Saturday, August 11, 2007

Another Bloody Battlefield

August 10th we headed out early to Sharpsburg, MD. Also known as Antietam for those of you from the North for a battlefield known as the bloodiest one day battle in America's history. We had to start out early due to the long drive, but I think it was worth it. Sarah and I both agree that it was the best of the battlefields that we have gone to this week. The park rangers were knowledgeable and passionate about the history. Ranger Jim Bailey gave us an excellent overview of the battle. You could tell that he really loved his job and wasn't just reading from a script, which was what it seemed like at the other battlefields. The weather was also on our side today. It was sunny, but not miserable. When you look out on Antietam you just shake your head in wonderment. Why would anyone want to battle here?

The sunken road and Burnside's bridge are my favorite areas. I know it may seem strange that I say things like that, but it's true. This is a battlefield that is well preserved. Things are still pretty much as they once were. In fact Sharpsburg is actually smaller now then it was during the battle. That's just something that boggles my mind. Jim snapped this picture of Sarah and I while we were walking the sunken road. That's the other thing I like the road is still sunken and you can sort of see how things might have been at the time. Another thing that intrigues me is looking down on Burnside's bridge. Charging that hill must have been daunting. It looks like suicide to me.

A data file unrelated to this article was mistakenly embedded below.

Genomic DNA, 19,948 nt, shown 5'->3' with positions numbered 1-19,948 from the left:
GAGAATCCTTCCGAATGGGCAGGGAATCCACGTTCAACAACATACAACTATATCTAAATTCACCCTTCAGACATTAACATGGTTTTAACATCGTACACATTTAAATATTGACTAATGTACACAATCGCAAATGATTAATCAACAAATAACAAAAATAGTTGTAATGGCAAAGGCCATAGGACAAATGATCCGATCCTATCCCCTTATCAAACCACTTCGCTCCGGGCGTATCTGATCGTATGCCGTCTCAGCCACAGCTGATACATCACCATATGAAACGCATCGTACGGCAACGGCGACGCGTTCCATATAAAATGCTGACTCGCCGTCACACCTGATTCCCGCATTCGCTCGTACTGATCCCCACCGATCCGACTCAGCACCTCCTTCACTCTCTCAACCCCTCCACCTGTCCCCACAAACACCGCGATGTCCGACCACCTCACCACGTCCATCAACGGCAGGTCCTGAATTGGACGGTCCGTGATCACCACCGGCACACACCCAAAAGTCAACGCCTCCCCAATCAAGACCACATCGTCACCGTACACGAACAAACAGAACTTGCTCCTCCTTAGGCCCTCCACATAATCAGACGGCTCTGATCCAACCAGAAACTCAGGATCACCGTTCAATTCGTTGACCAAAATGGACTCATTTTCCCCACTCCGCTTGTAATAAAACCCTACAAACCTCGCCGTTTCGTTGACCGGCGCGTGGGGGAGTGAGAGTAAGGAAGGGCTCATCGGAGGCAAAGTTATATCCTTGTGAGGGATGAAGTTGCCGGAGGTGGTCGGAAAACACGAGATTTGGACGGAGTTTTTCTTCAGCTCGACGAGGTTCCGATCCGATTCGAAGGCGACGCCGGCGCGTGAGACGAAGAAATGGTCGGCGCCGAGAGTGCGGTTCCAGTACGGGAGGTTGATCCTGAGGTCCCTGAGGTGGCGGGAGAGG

Another stop that we made was Harper's Ferry. Which really isn't all that far from Antietam. That in itself needs a day, but we decided to try and see a few things before we had to head back for the day. There's a point where you can stand and see the Potomac and Shennadoah Rivers meet as well as view three states, Virginia, Maryland and West Virginia. It's quite lovely. Another strange skirmish that occured here, but was an interesting sight. While we were walking along the trail we came across a doe and her two fawns. They seemed unimpressed by our presence and slowly meandered off. One fawn was so intent on grazing that she was totaly unaware of us. I felt the need to speak to her and let her know we were coming. I was probably within a little more than arms reach when she decided to scurry off. I mentioned to the hubby I thought I could have reached out and pet her but refrained for fear of startling her too much and pissing off momma. He said it would have been funny if she'd have kicked me. Now there's a supportive hubby.

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